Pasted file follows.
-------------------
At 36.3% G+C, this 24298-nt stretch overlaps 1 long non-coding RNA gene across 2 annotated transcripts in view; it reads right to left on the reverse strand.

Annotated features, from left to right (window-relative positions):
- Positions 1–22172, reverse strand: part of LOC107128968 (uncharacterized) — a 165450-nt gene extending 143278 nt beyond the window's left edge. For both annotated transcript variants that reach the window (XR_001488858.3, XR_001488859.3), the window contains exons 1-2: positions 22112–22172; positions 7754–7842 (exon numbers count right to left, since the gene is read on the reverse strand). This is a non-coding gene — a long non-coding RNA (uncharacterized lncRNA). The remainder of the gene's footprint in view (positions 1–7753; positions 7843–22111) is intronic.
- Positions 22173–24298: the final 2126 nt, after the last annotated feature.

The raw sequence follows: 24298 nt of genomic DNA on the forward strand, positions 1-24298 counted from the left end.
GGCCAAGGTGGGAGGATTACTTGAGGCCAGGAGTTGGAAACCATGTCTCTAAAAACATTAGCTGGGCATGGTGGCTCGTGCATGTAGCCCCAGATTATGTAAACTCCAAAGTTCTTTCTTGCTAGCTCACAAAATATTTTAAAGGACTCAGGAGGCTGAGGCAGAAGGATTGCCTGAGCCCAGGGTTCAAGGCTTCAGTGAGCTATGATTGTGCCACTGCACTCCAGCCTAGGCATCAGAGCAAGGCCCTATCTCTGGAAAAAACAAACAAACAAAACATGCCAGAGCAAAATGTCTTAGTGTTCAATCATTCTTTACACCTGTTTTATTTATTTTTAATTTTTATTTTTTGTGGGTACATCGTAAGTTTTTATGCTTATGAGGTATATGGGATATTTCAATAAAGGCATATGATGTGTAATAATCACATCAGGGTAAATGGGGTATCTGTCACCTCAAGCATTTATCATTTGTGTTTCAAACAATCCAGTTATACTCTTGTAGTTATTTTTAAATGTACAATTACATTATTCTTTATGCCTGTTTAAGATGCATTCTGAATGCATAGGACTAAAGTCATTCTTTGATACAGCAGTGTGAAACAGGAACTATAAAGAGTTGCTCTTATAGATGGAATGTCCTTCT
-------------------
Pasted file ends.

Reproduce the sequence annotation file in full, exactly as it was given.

At 36.3% G+C, this 24298-nt stretch overlaps 1 long non-coding RNA gene across 2 annotated transcripts in view; it reads right to left on the reverse strand.

Annotated features, from left to right (window-relative positions):
- Positions 1–22172, reverse strand: part of LOC107128968 (uncharacterized) — a 165450-nt gene extending 143278 nt beyond the window's left edge. For both annotated transcript variants that reach the window (XR_001488858.3, XR_001488859.3), the window contains exons 1-2: positions 22112–22172; positions 7754–7842 (exon numbers count right to left, since the gene is read on the reverse strand). This is a non-coding gene — a long non-coding RNA (uncharacterized lncRNA). The remainder of the gene's footprint in view (positions 1–7753; positions 7843–22111) is intronic.
- Positions 22173–24298: the final 2126 nt, after the last annotated feature.

The raw sequence follows: 24298 nt of genomic DNA on the forward strand, positions 1-24298 counted from the left end.
GGCCAAGGTGGGAGGATTACTTGAGGCCAGGAGTTGGAAACCATGTCTCTAAAAACATTAGCTGGGCATGGTGGCTCGTGCATGTAGCCCCAGATTATGTAAACTCCAAAGTTCTTTCTTGCTAGCTCACAAAATATTTTAAAGGACTCAGGAGGCTGAGGCAGAAGGATTGCCTGAGCCCAGGGTTCAAGGCTTCAGTGAGCTATGATTGTGCCACTGCACTCCAGCCTAGGCATCAGAGCAAGGCCCTATCTCTGGAAAAAACAAACAAACAAAACATGCCAGAGCAAAATGTCTTAGTGTTCAATCATTCTTTACACCTGTTTTATTTATTTTTAATTTTTATTTTTTGTGGGTACATCGTAAGTTTTTATGCTTATGAGGTATATGGGATATTTCAATAAAGGCATATGATGTGTAATAATCACATCAGGGTAAATGGGGTATCTGTCACCTCAAGCATTTATCATTTGTGTTTCAAACAATCCAGTTATACTCTTGTAGTTATTTTTAAATGTACAATTACATTATTCTTTATGCCTGTTTAAGATGCATTCTGAATGCATAGGACTAAAGTCATTCTTTGATACAGCAGTGTGAAACAGGAACTATAAAGAGTTGCTCTTATAGATGGAATGTCCTTCT